But they're most likely wrong.
Many people incorrectly assume that most marriages end only when parents are at each other's throats. But the reasons can often be far less urgent, like boredom or the midlife blahs. Research shows that two-thirds of divorces now end low-conflict marriages, where there is no abuse, violence or serious fighting. After those marriages end, the children suddenly struggle with a range of symptoms -- anxiety, depression, problems in school -- that they did not previously have. The waxing and waning cycles of adult unhappiness that characterize many marriages are often not all that obvious to children. For the children of low-conflict marriages, divorce is a massive blow that comes out of nowhere.
Of course, sometimes divorce is necessary, and when it does happen it is certainly better for children not to lose significant relationships entirely, nor to be drawn into bitter, unending fights. But when you talk to the children themselves, you find that rampant "good divorce" talk mainly reflects the wishes of adults, while silencing the voices of children. The divorce debate has long been conducted by adults, for adults, on behalf of the adult point of view, but now the grown children of divorce are telling their own, very different stories.
As a 35-year-old whose parents split up when I was 2, I know that we've barely scratched the surface when it comes to investigating how divorce shapes the inner lives and identities of children. So, along with University of Texas sociology professor Norval Glenn, I recently conducted the first nationally representative study of the grown children of divorce. We surveyed 1,500 young adults 18 to 35 years old, half from divorced families and half from intact families. I also interviewed another 71 young adults in person in four areas of the country.
We found that children of so-called "good" divorces often do worse even than children of unhappy low-conflict marriages -- they say more often, for example, that family life was stressful and that they had to grow up too soon; and they are themselves more likely to divorce -- and that they do much worse than children raised in happy marriages. In a finding that shatters the myth of the "good" divorce, they told us that divorce sowed lasting inner conflict in their lives even when their parents did not fight. No matter how "good" their parents were at it, the children of divorce were travelers between two very different worlds, negotiating often vastly different rules and roles.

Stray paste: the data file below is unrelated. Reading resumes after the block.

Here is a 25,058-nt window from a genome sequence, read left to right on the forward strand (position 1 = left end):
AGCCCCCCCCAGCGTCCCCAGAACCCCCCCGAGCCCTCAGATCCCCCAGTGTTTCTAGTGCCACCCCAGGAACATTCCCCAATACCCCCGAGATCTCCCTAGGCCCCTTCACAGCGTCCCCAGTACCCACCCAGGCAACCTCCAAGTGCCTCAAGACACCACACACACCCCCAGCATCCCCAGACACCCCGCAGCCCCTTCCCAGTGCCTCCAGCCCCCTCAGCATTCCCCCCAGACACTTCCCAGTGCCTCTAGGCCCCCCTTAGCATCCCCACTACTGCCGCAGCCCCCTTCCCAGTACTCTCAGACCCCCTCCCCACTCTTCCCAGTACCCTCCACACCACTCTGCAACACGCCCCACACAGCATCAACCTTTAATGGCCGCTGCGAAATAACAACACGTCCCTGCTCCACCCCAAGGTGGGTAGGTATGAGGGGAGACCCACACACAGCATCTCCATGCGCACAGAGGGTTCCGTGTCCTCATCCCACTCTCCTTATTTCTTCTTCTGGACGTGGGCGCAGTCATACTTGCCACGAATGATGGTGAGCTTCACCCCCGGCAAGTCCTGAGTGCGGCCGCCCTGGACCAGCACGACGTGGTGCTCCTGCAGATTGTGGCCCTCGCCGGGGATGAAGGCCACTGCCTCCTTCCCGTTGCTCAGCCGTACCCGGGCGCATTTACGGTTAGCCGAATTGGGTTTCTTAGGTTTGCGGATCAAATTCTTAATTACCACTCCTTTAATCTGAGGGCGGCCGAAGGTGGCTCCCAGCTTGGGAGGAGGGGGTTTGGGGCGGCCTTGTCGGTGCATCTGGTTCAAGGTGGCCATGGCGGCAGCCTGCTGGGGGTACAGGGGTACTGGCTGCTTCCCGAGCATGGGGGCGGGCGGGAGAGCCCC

Although only one-fifth told us that their parents had "a lot" of conflict after splitting up, the children of divorce said, over and over, that the breakup itself made their parents' worlds seem locked in lasting conflict. Two-thirds said their parents seemed like polar opposites in the years following the divorce, compared to just one-third of young adults with married parents. Close to half said that after the divorce they felt like a different person with each of their parents -- something only a quarter of children from intact families said. Half said their divorced parents' versions of truth were different, compared to just a fifth of those with married parents. More than twice as many children of divorce as children of intact families said that after the divorce they were asked to keep important secrets -- and many more felt the need to do so, even when their parents did not ask them to.